Viewpoint: Empathy, Compassion and Confidence for Better Outcomes

By David J. Korch | April 2, 2020

Humanitarianism deals with actively working to improve the happiness and welfare of others. The concepts of humanitarianism and advocacy are actually integral to the workers’ compensation industry, as we’re in the unique position to offer solutions that are truly win-win by using needs-based analysis and negotiation methods within the realm of structured settlements.

Showing Empathy Is Key
David Korch

After being injured on the job, many people suffer from anxiety in addition to their physical wounds and ailments. As we see today during the COVID-19 crisis, anxieties stem from the unknowns surrounding physical health, financial security and the future in general. Serious injuries are catastrophic and emotionally challenging; an injured person’s life has been radically altered due to their injuries, so our compassion and respect are paramount.

Firstly, it’s vital that we as claim professionals recognize that while we deal with these cases daily, the injured person probably has no prior experience to draw upon. They’ve possibly heard claim horror stories from their friends, neighbors, colleagues and television ads. It’s therefore no wonder that injured people fear they’ll lack the money necessary to pay for their medical needs and care for their families. This fear is compounded by difficulties associated with complying to complex laws and regulations, including Medicare.

In order to address these fears, it’s vital that we build a relationship of trust, respect and empathy with the injured person from day one. Communication is the most important tool we have. People have a right to feel anger and fear during this trying time. Saying “you have a right to feel the way you do,” or, “it’s ok to be fearful or apprehensive… I’m here to help you work through this” can foster real connections which make settlement discussions more productive.

Be an advocate for the injured person. Eliminate jargon and speak simply to avoid confusion. Anticipate needs of the injured worker and determine means to solve problems before they start. Advocating for injured persons works best when the employer does too. Remember: empathy is at the center of everything we do.

Motivation to Resolve

Money is not the only thing motivating an injured worker to resolve their claim. We need to focus on their issues and needs: housing, medical care, income, self-esteem and sense of worth. These issues can be better defined as interests.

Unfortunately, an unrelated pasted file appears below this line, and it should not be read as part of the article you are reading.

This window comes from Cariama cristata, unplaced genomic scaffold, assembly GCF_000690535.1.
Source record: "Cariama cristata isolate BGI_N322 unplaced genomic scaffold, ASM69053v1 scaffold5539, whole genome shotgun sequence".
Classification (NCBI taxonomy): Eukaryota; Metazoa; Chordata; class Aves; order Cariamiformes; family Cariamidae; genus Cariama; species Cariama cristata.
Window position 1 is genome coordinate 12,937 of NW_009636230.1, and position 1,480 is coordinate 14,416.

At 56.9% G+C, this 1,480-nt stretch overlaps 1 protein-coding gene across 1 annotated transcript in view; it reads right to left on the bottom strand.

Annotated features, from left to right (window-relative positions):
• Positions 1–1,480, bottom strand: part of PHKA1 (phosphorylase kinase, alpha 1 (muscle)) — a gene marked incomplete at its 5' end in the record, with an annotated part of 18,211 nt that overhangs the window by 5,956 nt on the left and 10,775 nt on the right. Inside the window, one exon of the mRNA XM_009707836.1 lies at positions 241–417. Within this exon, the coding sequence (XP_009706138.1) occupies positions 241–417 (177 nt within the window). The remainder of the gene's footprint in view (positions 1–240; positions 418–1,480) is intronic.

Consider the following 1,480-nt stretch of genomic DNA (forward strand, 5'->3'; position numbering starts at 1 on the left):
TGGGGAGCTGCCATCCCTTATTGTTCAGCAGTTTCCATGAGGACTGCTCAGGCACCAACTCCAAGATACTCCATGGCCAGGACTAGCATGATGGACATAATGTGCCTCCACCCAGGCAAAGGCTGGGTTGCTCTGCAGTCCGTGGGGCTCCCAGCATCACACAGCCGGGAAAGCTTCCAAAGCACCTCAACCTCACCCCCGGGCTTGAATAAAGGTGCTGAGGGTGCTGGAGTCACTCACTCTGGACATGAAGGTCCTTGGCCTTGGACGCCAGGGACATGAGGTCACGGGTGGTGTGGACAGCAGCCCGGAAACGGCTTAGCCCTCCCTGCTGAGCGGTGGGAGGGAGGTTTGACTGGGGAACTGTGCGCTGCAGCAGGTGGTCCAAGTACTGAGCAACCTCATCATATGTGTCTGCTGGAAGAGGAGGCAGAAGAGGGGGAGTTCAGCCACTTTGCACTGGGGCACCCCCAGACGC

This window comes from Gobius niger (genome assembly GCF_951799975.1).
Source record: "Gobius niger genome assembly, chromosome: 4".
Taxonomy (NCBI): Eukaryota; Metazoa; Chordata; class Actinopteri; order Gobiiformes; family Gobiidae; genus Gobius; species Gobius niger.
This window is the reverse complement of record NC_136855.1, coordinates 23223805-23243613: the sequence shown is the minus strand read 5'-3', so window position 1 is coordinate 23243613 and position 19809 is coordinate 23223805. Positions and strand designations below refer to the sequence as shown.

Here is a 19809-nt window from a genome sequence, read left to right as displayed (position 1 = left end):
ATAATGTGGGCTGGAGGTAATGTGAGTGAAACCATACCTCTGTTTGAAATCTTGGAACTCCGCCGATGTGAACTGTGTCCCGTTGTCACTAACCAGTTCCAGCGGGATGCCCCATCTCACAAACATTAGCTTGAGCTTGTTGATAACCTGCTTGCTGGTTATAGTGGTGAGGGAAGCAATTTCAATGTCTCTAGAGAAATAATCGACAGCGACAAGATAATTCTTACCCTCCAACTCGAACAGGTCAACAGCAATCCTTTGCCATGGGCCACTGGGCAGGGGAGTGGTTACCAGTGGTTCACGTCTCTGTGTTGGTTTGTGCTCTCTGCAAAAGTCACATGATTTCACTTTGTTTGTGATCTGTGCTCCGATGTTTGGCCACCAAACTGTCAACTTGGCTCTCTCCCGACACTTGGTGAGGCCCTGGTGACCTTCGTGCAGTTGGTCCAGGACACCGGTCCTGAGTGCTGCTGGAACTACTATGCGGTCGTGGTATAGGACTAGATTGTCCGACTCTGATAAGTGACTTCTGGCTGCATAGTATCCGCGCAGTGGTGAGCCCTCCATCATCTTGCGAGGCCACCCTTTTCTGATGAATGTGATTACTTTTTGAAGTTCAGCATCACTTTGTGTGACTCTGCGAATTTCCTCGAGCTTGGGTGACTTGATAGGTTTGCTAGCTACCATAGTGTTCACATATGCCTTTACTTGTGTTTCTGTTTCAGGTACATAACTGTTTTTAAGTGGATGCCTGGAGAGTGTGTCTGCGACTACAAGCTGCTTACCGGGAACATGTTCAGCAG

Interests vs. Positions

Interests – what people want to have satisfied.

Positions – ways parties believe that their interests will be satisfied.

Every interest may have many creative ways of being satisfied. Even when positions are opposed, interests may be aligned. Injured workers have common interests: security, independence, healthcare and sustenance. Money is the means to achieve these interests. The amount of money a person believes they’ll need to achieve these interests is their position. An injured person’s needs can be creatively met by discovering their core interests and satisfying them cost-effectively.

Maslow’s Hierarchy of Needs

In order to better understand the motivations behind our decision-making, we can study Maslow’s Hierarchy of Needs. This model is frequently used in psychology, sociology and anthropology but is pertinent to our work as well.

Maslow’s pyramid features our most fundamental human needs at the bottom of a pyramid, and our more abstract needs at the top. In other words, the theory is that our most basic needs (food, shelter and physical safety) must be met before we can be motivated to achieve higher level needs. As settlement professionals we can first assuage concerns over basic needs, but it’s important that we also ask the right questions and help injured people plan for a future that addresses their desire for acceptance, self-respect and capacity to reach their full potential.

Each case has settlement components specific to the injured person and their injuries. Get all the facts before determining the best course of action.

Questions to ask the injured person to determine needs:

  • How can I help you?
  • What do you need?
  • What are your biggest concerns?

The answers to the above open-ended questions will help you conduct a needs analysis. Claims professionals and structured settlement consultants should explore:

  • Indemnity payments
  • Future medical needs
  • Life care plan assessment
  • Rehabilitation needs
  • Housing modifications
  • Family education needs
  • Life insurance needs of care givers
  • Medicare set aside
  • Special needs trust

We can also successfully navigate state, government, and medical resources, reaching settlements that are fair to both parties while protecting injured workers’ current and future external benefits.

Below are two real examples of the humanitarian settlement approach, which provided injured workers with additional support and resources for post-settlement success.